“We hope they come to the realization that the law is the law and they have to follow it,” said Kalbfleisch’s attorney, Clay St. Clair. “Just because you don’t like a law doesn’t mean you don’t have to follow the law. We hope they do what they are supposed to do.”

School and district officials argued the dog would be disruptive, and possibly cause allergic reactions in other students.

The school district has the option of accepting the appellate court’s decision, or appealing the case to the Illinois Supreme Court.

Boy with autism finds, returns missing dog

mindyWhen a Maltese-poodle mix named Mindy was found after being lost for 100 days in the woods of northwest Massachusetts, she was infested with fleas, her weight had dropped to three pounds, and her fur was so matted over her face that she couldn’t see, which explained why she was running around in circles.

She was “effectively blind,” said Martha King-Devine, of the Dakin Pioneer Valley Humane Society. “She was just skin and bones when they brought her into the shelter.”

Mindy was lost during a family trip in August, surviving more than three months among the owls, foxes, coyotes and bears who dwell in the woods, the Mansfield News Journal reports.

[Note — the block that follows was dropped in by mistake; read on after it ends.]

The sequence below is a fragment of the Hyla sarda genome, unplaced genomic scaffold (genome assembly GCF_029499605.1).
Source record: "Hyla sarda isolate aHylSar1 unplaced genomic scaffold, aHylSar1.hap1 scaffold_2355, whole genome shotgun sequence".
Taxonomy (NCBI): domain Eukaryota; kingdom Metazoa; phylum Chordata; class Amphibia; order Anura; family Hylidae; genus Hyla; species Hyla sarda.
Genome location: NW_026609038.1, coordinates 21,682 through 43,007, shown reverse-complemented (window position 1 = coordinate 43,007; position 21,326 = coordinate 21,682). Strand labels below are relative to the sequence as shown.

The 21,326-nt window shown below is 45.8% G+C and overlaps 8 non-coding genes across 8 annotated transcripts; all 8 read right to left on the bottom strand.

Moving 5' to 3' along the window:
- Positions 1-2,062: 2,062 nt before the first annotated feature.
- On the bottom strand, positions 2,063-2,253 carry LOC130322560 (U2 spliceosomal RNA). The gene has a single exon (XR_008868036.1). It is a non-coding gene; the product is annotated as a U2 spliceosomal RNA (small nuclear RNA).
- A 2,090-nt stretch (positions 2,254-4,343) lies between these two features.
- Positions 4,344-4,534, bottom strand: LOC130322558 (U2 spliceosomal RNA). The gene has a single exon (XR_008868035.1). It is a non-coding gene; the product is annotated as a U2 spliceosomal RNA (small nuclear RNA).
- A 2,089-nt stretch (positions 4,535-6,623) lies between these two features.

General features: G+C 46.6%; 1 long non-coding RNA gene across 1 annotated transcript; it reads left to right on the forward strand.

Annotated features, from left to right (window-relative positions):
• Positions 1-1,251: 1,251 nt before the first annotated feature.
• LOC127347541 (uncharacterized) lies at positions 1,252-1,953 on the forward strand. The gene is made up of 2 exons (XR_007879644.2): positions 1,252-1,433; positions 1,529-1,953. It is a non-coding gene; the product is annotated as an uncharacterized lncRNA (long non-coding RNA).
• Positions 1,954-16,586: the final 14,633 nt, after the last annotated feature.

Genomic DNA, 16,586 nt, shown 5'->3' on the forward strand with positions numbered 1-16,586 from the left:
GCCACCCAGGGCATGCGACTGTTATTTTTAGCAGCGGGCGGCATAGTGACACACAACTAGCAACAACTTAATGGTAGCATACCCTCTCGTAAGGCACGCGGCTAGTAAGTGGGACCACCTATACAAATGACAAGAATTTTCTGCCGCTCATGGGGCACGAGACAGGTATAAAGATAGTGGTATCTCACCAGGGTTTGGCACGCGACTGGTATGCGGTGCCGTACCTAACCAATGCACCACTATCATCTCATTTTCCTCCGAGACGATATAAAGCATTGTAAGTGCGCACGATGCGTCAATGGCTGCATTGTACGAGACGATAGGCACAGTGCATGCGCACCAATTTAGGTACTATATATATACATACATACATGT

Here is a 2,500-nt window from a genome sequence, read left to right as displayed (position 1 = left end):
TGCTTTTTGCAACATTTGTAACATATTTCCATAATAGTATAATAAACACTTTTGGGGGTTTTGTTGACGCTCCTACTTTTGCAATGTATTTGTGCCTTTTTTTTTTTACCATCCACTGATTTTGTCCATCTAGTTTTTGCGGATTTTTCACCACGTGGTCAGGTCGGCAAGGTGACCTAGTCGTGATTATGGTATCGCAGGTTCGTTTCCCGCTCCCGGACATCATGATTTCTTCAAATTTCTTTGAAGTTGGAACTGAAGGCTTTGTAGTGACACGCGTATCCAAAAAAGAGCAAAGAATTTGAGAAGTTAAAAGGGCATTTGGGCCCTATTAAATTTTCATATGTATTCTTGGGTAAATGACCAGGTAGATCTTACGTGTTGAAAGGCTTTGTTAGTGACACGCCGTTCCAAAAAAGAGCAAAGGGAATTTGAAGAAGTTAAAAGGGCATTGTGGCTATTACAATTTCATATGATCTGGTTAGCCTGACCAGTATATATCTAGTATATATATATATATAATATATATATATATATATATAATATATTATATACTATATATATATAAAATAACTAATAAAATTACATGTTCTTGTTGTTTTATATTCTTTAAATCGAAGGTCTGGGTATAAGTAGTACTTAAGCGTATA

Mindy had disappeared when Kathy and John Dunbar stopped at a rest area on their way to Maine to visit a terminally ill relative. “I thought he put her in and he thought I put her in,” Dunbar said.

Back on the road, they realized Mindy was missing, and retraced their route, spending six hours trying to find her. They also dropped off business cards at shops and police stations, and filed a report with the Dakin Pioneer Valley Humane Society — all, it seemed, to no avail.

On Nov. 13, though, Mindy was found by Tye Carlson, a boy with autism, about 30 miles from the rest area. Tye and his father took her to a local veterinarian, then took her home, where Tye — normally fearful of dogs, according to his mother – became fast friends with Mindy.